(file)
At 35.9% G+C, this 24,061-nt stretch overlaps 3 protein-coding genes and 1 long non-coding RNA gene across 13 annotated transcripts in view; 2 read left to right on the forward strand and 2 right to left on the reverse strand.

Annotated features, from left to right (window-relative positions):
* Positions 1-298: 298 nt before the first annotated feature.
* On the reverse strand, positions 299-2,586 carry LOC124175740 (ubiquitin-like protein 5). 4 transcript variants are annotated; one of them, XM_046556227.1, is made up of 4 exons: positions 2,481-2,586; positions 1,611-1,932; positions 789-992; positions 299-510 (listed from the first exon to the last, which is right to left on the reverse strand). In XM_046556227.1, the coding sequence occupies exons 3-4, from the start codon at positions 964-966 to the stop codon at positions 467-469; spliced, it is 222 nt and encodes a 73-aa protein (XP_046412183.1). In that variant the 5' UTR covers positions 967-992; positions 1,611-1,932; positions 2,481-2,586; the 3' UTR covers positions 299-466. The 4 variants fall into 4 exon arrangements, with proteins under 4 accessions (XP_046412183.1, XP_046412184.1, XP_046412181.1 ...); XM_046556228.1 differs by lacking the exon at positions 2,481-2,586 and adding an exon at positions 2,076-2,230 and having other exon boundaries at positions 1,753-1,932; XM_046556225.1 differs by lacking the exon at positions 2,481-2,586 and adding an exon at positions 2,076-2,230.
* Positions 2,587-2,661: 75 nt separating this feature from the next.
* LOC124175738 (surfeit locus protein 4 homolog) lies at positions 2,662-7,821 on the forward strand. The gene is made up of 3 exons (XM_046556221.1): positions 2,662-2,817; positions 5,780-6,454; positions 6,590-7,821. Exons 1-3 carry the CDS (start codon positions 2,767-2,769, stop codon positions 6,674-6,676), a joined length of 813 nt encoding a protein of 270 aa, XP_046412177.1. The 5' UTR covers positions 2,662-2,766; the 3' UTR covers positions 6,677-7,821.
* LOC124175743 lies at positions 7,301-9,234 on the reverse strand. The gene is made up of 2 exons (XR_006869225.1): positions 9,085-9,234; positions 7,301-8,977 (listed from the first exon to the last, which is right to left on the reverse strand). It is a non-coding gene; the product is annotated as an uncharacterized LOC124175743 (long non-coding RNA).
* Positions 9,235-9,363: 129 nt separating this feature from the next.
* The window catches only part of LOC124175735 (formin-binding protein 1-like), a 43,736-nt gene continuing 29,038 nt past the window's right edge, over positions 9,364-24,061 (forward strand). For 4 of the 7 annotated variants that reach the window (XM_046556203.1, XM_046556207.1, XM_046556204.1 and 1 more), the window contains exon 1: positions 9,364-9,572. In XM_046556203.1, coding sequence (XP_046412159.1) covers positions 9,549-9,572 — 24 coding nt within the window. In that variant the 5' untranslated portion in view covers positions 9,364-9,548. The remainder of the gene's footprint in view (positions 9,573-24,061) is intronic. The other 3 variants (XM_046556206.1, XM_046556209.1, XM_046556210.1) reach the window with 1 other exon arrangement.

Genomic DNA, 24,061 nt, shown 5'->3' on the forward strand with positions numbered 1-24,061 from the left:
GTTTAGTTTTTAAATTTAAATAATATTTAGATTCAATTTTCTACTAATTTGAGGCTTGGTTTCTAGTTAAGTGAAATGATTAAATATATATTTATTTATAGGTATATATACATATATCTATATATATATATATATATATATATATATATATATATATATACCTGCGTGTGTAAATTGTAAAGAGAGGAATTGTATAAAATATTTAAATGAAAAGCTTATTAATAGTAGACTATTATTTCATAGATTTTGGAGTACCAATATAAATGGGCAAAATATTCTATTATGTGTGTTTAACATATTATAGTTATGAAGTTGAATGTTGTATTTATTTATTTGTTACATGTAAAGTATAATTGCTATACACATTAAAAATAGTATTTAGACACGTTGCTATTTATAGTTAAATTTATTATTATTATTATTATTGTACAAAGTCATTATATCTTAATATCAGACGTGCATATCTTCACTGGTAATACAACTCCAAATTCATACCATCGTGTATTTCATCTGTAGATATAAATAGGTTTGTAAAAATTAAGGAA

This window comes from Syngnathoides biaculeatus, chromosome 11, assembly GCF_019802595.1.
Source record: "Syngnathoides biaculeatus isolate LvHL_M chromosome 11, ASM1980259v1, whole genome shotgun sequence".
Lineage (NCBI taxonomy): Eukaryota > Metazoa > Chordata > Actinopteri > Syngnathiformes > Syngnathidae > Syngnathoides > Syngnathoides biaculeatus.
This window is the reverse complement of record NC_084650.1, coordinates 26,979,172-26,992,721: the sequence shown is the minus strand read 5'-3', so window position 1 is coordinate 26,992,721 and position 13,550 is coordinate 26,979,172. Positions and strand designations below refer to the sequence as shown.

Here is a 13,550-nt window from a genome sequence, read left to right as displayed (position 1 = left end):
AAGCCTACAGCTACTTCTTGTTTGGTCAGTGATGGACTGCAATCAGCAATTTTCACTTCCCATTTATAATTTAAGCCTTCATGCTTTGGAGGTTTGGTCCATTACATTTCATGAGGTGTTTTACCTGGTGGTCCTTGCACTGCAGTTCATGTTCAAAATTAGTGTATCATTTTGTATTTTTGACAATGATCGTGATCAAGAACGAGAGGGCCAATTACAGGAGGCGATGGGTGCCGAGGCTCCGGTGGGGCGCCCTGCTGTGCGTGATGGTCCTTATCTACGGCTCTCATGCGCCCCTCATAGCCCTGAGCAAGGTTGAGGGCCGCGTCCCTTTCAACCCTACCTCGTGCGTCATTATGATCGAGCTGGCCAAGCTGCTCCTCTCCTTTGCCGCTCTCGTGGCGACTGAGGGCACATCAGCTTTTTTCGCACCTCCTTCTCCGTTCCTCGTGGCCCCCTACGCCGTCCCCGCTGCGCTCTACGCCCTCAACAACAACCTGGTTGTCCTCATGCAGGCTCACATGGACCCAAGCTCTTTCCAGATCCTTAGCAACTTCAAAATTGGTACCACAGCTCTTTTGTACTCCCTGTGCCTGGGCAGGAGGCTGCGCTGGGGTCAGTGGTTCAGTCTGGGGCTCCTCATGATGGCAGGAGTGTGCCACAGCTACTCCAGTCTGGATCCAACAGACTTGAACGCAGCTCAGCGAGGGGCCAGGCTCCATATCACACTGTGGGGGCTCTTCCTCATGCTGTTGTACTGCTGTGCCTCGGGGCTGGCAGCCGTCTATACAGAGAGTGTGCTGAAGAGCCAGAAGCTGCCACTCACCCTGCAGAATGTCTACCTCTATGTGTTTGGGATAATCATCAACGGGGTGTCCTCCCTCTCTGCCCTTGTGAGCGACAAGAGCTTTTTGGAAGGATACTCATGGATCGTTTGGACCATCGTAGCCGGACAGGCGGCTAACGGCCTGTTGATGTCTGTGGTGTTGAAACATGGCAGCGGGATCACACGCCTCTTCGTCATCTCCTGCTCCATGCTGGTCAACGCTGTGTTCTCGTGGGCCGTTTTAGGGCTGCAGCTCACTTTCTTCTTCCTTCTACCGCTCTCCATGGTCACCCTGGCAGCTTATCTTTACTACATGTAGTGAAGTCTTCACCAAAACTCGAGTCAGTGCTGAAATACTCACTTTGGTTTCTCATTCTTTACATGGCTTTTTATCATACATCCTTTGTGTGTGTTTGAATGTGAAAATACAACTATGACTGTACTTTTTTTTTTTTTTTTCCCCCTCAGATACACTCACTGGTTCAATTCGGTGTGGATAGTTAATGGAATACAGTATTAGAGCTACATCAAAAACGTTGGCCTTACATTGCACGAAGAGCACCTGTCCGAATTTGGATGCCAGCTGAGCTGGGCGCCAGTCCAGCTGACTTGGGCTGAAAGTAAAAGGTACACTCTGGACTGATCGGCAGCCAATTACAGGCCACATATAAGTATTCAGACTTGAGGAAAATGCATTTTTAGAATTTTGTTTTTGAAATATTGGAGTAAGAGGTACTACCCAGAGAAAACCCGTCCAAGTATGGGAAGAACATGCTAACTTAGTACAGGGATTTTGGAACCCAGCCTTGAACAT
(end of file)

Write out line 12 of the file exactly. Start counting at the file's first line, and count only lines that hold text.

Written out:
This window comes from Syngnathoides biaculeatus, chromosome 11, assembly GCF_019802595.1.